Somalia’s presidential campaigns shift to Nairobi ahead

NAIROBI, Kenya – The presidential election scheduled for February 2021 appears to have shifted to Nairobi as leading candidates plan to defeat President Farmajo, whose term has been shaken by major divisions inside and outside the government, with international partners also raising concerns about the alleged human rights abuses.

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The country’s leadership agreed to hold elections from December this year after a long-running dispute over the election model among other contentious issues settled after months of quarrels between President Mohamed Abdullahi and top opposition and regional leaders.

Former Prime Minister Hassan Ali Khaire returned to Nairobi on Thursday night after a brief stint in Djibouti, where he met with President Omar Ismael Guelleh. The former prime minister announced his presidential candidacy in September almost two months after MPs were unpretentious.

Before flying to Djibouti, he spent most of his time in Nairobi, which is believed to be the headquarters of the presidential campaign for his planned competition. On arrival Thursday, he was heralded by dozens of his team in Nairobi at Jomo Kenyatta International Airport before being driven away to a city hotel.

During his visit to Nairobi, Khaire is expected to hold talks with Somali politicians currently in Nairobi in an attempt to gain their support for his candidacy in the upcoming elections. Politicians have been locked in the Kenyan for the last few days after closing an agreement on the election contest.

Some of the political heavyweights currently present in Nairobi include Jubbaland State President Ahmed Islam Mohamed alias Madobe and his Northeastern State counterpart, Said Abdullahi Deni. The two leaders were integrated in the signing of the election agreement.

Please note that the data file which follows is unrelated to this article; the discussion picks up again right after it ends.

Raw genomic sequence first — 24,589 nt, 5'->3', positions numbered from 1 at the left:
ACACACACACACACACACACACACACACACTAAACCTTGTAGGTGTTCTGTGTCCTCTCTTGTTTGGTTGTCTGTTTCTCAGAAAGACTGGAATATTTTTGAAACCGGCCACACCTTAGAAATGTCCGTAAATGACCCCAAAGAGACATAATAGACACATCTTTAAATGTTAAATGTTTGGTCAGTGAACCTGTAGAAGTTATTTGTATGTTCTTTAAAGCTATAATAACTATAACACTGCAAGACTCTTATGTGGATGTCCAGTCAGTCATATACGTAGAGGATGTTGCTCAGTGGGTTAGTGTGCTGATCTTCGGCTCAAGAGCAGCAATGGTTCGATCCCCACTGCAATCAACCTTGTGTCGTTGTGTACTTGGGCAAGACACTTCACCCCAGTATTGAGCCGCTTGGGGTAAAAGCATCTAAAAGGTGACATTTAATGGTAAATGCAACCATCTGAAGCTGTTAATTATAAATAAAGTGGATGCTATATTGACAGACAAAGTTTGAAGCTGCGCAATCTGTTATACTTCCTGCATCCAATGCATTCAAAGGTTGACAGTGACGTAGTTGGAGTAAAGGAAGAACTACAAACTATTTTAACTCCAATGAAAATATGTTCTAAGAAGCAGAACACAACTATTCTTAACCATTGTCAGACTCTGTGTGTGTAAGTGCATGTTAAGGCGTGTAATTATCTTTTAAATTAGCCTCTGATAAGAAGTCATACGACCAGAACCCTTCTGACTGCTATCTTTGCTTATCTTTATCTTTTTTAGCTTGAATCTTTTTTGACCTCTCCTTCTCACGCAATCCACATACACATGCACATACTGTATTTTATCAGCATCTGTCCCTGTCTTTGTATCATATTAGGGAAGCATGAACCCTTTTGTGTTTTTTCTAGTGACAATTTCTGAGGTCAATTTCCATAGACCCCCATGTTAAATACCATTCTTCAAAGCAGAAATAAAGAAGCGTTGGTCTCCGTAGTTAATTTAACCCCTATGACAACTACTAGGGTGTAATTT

In addition to Khaire, the presidential race will also feature Wadajir leader Abdirahman Abdishakur Warsame, a longtime critic of Farmajo. Also in the race is former President Sharif Sheikh Ahmed, who has blessings from his successor Hassan Sheikh Mohamud, after forming a joint coalition called the Forum for National Parties.

Analysts believe a stream of activities will take place in Nairobi in the next few months, with politicians using the city as the center of their campaigns. In the past, the opposition held such campaigns in Dubai, where they have a strong backup.

“Nairobi has overtaken Dubai as Somalia’s campaign hub. This is where it’s happening,” said Rashid Abdi, a political commentator. “Candidates in Somalia’s presidential election are selling their Kenyan property to raise money for the campaigns. Companies are also busy raising cash for their candidates.”

Somalia’s stakeholders released a preliminary election calendar last week, which is expected to run for three months. In November, official campaigns begin, followed by the election of senators and members of parliament in December, and the presidential ballots are held in February 2021.

Khaire, who parted ways with Farmajo, is the surprise candidate, but his strained relationship with stakeholders could blow up his plans, according to analysts. However, the former prime minister is a key mobilizer of the early elections, something that shook his relationship with Farmajo.

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